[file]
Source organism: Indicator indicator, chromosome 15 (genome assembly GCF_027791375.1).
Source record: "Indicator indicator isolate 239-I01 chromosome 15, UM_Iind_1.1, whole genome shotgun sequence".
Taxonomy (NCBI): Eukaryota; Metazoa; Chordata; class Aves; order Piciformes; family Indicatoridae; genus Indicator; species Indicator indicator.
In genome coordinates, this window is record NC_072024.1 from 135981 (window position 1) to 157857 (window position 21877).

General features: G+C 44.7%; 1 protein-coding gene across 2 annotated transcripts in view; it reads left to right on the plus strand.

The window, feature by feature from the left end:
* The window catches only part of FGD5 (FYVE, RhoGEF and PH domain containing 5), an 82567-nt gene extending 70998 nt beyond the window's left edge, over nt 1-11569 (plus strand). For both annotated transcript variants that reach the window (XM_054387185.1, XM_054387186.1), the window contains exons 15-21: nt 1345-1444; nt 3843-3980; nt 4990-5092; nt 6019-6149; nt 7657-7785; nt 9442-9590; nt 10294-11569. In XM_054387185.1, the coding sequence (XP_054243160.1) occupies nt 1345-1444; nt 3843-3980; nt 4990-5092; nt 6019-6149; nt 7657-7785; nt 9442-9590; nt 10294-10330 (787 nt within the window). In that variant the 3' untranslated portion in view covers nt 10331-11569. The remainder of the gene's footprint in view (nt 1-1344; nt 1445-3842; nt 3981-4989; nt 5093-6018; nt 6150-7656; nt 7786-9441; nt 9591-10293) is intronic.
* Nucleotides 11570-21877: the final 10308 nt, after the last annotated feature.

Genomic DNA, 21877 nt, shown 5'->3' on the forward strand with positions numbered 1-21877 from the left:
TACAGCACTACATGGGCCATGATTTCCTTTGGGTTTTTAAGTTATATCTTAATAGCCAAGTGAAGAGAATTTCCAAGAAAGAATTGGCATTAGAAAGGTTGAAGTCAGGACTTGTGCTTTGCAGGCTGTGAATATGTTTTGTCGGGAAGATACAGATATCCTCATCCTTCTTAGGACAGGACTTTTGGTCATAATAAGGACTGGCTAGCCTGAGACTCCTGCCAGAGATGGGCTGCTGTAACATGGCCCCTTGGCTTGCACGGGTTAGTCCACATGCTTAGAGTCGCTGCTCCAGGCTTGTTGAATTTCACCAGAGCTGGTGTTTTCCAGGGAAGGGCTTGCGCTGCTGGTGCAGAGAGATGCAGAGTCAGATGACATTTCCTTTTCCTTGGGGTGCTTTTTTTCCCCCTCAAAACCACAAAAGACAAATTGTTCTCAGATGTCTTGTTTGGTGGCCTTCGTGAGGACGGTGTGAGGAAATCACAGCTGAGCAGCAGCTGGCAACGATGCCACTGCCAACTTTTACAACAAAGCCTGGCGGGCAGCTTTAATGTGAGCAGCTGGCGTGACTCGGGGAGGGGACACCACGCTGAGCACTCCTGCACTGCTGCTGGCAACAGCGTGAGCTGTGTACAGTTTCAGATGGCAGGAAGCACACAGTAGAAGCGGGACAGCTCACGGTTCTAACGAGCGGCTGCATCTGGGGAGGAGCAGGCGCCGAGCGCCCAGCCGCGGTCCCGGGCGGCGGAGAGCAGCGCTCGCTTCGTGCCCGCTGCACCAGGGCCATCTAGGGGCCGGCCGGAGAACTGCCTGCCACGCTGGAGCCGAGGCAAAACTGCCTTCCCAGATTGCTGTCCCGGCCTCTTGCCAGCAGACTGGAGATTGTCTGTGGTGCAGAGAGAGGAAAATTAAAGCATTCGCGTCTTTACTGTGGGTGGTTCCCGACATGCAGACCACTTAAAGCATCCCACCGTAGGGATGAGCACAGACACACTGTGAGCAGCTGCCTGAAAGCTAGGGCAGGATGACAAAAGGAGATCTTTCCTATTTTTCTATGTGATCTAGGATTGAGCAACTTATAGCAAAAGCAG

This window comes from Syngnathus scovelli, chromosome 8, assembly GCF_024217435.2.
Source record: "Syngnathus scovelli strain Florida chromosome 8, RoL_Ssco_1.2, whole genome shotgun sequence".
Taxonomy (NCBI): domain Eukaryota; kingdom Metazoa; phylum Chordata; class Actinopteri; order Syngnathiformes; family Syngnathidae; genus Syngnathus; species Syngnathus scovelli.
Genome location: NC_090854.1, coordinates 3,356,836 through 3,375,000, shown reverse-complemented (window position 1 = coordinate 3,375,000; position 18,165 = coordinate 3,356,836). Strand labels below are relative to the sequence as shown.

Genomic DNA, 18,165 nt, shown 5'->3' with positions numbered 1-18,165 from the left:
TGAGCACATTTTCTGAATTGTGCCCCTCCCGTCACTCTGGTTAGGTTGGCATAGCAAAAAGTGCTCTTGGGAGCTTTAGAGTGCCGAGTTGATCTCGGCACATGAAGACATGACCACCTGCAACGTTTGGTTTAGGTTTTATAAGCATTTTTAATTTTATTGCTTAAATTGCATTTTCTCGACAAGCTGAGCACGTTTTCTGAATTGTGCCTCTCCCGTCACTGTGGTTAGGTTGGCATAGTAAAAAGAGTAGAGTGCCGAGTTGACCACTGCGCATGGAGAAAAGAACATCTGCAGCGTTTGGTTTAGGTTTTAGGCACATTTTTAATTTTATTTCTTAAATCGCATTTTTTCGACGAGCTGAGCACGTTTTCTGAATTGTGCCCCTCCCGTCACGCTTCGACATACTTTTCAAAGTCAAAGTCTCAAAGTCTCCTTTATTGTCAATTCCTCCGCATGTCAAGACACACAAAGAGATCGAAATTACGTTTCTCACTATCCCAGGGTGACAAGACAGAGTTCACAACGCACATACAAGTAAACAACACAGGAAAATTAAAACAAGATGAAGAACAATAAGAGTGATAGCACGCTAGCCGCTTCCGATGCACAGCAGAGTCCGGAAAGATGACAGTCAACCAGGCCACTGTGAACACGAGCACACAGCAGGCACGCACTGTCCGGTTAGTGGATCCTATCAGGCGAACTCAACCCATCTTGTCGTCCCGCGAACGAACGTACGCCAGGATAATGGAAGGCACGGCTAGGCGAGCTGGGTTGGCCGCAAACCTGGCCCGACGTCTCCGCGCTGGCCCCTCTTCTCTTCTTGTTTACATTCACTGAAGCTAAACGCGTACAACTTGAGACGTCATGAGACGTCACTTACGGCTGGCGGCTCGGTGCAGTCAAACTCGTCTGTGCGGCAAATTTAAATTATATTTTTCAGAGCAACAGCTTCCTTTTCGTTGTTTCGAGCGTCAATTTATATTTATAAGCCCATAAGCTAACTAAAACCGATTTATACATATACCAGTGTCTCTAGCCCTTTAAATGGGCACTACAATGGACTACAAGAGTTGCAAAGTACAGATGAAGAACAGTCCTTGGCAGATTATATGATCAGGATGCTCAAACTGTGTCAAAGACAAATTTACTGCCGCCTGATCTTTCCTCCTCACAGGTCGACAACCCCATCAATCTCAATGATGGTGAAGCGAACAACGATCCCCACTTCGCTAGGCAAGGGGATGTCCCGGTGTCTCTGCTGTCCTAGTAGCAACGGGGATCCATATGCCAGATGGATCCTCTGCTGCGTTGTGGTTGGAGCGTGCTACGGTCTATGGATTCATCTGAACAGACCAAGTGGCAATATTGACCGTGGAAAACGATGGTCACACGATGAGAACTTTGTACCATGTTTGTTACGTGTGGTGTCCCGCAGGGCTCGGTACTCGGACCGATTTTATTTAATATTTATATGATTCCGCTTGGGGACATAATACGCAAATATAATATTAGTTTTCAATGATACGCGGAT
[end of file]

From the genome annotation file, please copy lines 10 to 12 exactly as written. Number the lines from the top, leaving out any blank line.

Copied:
TACAGCACTACATGGGCCATGATTTCCTTTGGGTTTTTAAGTTATATCTTAATAGCCAAGTGAAGAGAATTTCCAAGAAAGAATTGGCATTAGAAAGGTTGAAGTCAGGACTTGTGCTTTGCAGGCTGTGAATATGTTTTGTCGGGAAGATACAGATATCCTCATCCTTCTTAGGACAGGACTTTTGGTCATAATAAGGACTGGCTAGCCTGAGACTCCTGCCAGAGATGGGCTGCTGTAACATGGCCCCTTGGCTTGCACGGGTTAGTCCACATGCTTAGAGTCGCTGCTCCAGGCTTGTTGAATTTCACCAGAGCTGGTGTTTTCCAGGGAAGGGCTTGCGCTGCTGGTGCAGAGAGATGCAGAGTCAGATGACATTTCCTTTTCCTTGGGGTGCTTTTTTTCCCCCTCAAAACCACAAAAGACAAATTGTTCTCAGATGTCTTGTTTGGTGGCCTTCGTGAGGACGGTGTGAGGAAATCACAGCTGAGCAGCAGCTGGCAACGATGCCACTGCCAACTTTTACAACAAAGCCTGGCGGGCAGCTTTAATGTGAGCAGCTGGCGTGACTCGGGGAGGGGACACCACGCTGAGCACTCCTGCACTGCTGCTGGCAACAGCGTGAGCTGTGTACAGTTTCAGATGGCAGGAAGCACACAGTAGAAGCGGGACAGCTCACGGTTCTAACGAGCGGCTGCATCTGGGGAGGAGCAGGCGCCGAGCGCCCAGCCGCGGTCCCGGGCGGCGGAGAGCAGCGCTCGCTTCGTGCCCGCTGCACCAGGGCCATCTAGGGGCCGGCCGGAGAACTGCCTGCCACGCTGGAGCCGAGGCAAAACTGCCTTCCCAGATTGCTGTCCCGGCCTCTTGCCAGCAGACTGGAGATTGTCTGTGGTGCAGAGAGAGGAAAATTAAAGCATTCGCGTCTTTACTGTGGGTGGTTCCCGACATGCAGACCACTTAAAGCATCCCACCGTAGGGATGAGCACAGACACACTGTGAGCAGCTGCCTGAAAGCTAGGGCAGGATGACAAAAGGAGATCTTTCCTATTTTTCTATGTGATCTAGGATTGAGCAACTTATAGCAAAAGCAG

This window comes from Syngnathus scovelli, chromosome 8, assembly GCF_024217435.2.
Source record: "Syngnathus scovelli strain Florida chromosome 8, RoL_Ssco_1.2, whole genome shotgun sequence".